Wednesday, July 16, 2008

Happy (?) Trinity Day

Both Boing Boing and remind us that on this day in 1945 the United States detonated the first atomic bomb.

I admit to a certain morbid fascination with the Trinity test and the entire Manhattan Project preceding it, though I'm kinda sorta ashamed to admit this. I suppose it's my inner 12-yr. old's obsession with things-that-go-boom and my adult realization that everything, absolutely everything in the world, changed at approximately 5:30 a. m. New Mexico time, July 16, 1945.

For my own amusement (and yours, too, perhaps) I scoured the web and storyboarded the following images:

Those singularly weird-ass pictures (3, 4, 5, and 6) were taken by Harold Edgerton with a series of automatic cameras situated 7 miles from the blast--shutter speed was the equivalent of 1/100,000,000 sec.

I am become Death, the destroyer of worlds.


JSaM said...

Totally awesome! I have always been attracted and repelled by this subject. The total might (as shown cinematically) and the total destruction (in its long term effects) has always been of interest. I know that Oppenheimer sent the rest of his life "repenting" for his part, but it has proved such useful fodder for our society. I think that I got most of my exposure to the subject, early on, from "The Brain from Planet Arous(e)" with it stock footage from Operation Cue (1955)and lo and behold, the subject is still viable in the most recent Indiana Jones film.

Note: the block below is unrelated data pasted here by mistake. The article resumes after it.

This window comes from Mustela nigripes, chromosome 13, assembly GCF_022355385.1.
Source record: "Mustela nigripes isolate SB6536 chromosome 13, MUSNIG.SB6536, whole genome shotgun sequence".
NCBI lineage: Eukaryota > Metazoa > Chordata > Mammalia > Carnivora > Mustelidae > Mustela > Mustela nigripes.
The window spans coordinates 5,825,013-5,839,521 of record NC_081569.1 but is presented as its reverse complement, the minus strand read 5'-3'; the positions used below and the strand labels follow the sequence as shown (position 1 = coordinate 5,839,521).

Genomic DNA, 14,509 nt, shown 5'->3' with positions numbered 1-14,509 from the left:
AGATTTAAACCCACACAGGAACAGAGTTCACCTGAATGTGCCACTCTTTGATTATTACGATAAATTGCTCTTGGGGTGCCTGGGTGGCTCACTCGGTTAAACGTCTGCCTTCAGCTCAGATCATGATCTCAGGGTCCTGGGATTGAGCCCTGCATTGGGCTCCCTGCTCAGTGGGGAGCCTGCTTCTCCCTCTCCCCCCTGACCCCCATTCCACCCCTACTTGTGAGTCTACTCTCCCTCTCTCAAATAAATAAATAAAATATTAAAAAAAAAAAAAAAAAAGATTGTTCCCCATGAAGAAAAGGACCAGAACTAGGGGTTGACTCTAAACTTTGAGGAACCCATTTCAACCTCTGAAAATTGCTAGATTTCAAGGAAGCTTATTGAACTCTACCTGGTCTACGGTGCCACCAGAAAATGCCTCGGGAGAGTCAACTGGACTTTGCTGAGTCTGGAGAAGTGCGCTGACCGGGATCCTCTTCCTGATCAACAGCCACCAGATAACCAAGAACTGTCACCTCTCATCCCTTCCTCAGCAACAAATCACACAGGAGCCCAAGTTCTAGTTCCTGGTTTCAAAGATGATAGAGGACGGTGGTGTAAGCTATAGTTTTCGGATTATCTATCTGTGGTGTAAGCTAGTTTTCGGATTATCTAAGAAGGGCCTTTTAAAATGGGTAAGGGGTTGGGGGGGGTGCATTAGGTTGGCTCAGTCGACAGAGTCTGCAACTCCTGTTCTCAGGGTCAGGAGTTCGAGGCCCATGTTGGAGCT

G. W. Ferguson said...

I think The Manhattan Project, Los Alamos, and the Trinity Test all became integral parts of the Baby Boomer collective conscious. From fallout survival pamphlets in elementary school to "Duck and Cover," to the shelter sign on the post office wall (whatever happened to that?) we had the possibility of atomic/nuclear warfare hammered into us so hard that it was only natural we should develop a love/hate relationship with the subject.

JSaM said...

Well, let me tell you. The basement of the Wboro PO (which was once equipped for Nuclear, or Nuke-ular defense, depending on your political stance,) has nothing for you. There are still civil defense emblems there but there is nothing there to sustain you there. Even the toilets have been taken out (a sure sign). Lots'a hallways and empty rooms covered in a patina of dampness and darkness. We're in a flood zone anyhoo! Wouldn't that have been sweet!